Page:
TIFF 2016: ‘Paterson’

Paterson is a study of ennui in its purest form.  Paterson is a love letter to the seemingly inconsequential town of Paterson, New Jersey.  Paterson is about Zen and the creation of art.  The fact that all of this is contained in a film about the quotidian activities of a man’s life across one week is nothing short of a miracle.

Adam Driver (Star Wars: The Force Awakens) takes on the role of Paterson, an amateur poet and New Jersey bus driver whose life is on a steady schedule: he wakes up at six, drives his bus, goes home, has dinner with his wife, walks his dog, has a drink at a bar, goes home, sleeps and repeats this cycle.  In most films, this humdrum existence would be the catalyst for a sudden change that leads to an adventure.  Director Jim Jarmusch sees nothing of interest in that concept, however.  He is more interested in the everyday as interrupted by more of the everyday.  Paterson’s schedule is interrupted by writing his poems (poems which have never been read by anyone but himself), dealing with his wife’s eccentricities and run-ins with co-workers, bar patrons, bus passengers, and – occasionally – other poets.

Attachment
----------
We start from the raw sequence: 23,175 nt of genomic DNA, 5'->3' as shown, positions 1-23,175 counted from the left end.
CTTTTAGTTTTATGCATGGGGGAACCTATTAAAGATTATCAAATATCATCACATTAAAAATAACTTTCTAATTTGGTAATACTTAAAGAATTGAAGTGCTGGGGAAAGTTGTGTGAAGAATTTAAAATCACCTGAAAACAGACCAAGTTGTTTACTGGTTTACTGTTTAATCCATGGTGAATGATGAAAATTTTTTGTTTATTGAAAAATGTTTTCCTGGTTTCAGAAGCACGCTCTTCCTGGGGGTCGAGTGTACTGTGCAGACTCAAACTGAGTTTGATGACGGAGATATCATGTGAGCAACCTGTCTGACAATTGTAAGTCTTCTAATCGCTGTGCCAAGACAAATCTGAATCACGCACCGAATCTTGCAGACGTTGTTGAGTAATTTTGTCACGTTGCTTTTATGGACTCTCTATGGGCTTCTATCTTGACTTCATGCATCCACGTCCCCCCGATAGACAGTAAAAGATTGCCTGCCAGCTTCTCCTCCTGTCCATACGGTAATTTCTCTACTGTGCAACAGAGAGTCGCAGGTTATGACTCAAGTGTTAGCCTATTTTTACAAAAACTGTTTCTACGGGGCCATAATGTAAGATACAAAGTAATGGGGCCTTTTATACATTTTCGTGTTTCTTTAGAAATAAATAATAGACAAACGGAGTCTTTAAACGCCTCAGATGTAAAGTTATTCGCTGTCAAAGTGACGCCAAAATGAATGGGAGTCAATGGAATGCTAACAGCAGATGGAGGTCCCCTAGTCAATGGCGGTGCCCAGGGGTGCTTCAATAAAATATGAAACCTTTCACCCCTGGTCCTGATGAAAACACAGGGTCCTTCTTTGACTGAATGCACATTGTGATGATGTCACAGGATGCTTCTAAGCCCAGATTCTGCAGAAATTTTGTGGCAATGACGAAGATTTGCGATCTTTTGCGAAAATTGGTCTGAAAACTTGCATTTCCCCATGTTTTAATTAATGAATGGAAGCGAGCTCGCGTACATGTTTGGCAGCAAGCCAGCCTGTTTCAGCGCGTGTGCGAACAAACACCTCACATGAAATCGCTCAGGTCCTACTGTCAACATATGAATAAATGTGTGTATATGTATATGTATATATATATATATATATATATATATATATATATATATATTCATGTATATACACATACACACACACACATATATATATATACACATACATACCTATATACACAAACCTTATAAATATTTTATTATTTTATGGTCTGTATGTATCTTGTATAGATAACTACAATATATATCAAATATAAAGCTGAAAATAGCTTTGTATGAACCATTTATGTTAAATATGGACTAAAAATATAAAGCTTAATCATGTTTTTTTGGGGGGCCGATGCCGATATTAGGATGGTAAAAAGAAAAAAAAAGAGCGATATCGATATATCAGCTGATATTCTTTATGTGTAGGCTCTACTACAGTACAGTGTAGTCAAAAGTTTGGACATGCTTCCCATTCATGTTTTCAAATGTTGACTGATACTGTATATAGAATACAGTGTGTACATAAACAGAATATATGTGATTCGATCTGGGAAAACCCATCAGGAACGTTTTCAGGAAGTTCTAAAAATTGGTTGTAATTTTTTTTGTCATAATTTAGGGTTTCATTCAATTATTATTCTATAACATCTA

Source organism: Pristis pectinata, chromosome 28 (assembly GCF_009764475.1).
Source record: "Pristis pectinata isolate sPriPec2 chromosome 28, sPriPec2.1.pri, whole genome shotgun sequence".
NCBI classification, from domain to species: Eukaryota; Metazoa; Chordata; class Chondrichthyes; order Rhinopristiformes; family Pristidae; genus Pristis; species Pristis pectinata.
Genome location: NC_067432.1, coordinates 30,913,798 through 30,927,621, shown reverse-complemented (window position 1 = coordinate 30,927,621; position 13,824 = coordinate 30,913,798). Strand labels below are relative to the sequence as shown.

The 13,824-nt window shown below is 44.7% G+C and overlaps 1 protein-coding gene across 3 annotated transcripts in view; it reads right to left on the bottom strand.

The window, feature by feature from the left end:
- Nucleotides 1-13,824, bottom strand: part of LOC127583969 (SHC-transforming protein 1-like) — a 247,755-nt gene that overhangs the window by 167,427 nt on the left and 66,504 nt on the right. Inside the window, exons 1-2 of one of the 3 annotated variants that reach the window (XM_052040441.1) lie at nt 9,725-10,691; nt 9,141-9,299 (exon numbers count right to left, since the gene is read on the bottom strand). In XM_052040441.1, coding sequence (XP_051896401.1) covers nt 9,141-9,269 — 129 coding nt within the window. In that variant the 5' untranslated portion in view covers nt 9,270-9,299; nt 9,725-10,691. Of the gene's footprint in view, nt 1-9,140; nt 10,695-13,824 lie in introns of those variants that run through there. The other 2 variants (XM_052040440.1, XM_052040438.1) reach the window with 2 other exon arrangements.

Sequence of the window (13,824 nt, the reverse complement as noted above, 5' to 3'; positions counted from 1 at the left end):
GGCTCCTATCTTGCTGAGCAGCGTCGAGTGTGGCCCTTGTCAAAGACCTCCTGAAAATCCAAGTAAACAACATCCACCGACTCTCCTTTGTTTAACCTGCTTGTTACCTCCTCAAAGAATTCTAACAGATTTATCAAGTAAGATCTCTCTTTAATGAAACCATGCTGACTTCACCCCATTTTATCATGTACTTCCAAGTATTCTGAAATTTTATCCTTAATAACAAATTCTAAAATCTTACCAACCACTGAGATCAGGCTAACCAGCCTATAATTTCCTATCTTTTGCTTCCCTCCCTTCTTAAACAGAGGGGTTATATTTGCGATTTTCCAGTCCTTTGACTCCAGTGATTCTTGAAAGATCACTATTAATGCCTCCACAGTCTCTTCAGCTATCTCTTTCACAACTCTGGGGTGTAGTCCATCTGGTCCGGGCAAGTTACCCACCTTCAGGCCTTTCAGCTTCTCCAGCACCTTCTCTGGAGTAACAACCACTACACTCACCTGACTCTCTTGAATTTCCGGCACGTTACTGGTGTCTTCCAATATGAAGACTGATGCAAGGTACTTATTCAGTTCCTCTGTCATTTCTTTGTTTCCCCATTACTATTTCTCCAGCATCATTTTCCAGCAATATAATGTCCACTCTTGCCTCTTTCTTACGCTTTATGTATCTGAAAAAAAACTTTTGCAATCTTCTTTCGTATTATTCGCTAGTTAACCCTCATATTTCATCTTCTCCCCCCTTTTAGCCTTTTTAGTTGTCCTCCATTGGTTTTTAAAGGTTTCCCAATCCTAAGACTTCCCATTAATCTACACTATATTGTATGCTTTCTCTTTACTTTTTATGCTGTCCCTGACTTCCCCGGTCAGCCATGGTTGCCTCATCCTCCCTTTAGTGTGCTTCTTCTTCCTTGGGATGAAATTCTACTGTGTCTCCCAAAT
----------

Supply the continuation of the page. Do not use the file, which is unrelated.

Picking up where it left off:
Jarmusch has always been interested in slice-of-life films, with works like Night on Earth showing that at any given moment, there are several human stories going on at once.  The biggest strength of Paterson is that this same fact is presented without the benefit of seeing any of the other stories.  Characters come and go, sometimes for as little as a moment, but they are treated like people: they have a purpose and a place to be, they are not merely there to motivate the “protagonist” of the film.  When a character leaves the frame, it is not an ending for them, but rather a new beginning.  Despite its necessary incompletion, Paterson may in fact be Jarmusch’s most realized film to date.


Paterson screens at TIFF on:

Monday, September 12 at 3:15 p.m. @ Ryerson Theatre
Wednesday, September 14 at 9:00 a.m. @ TIFF Bell Lightbox

Rating: PG
Language: English
Runtime: 118 minutes

For more information on the festival, visit the official TIFF webpage here.

Buy tickets here.

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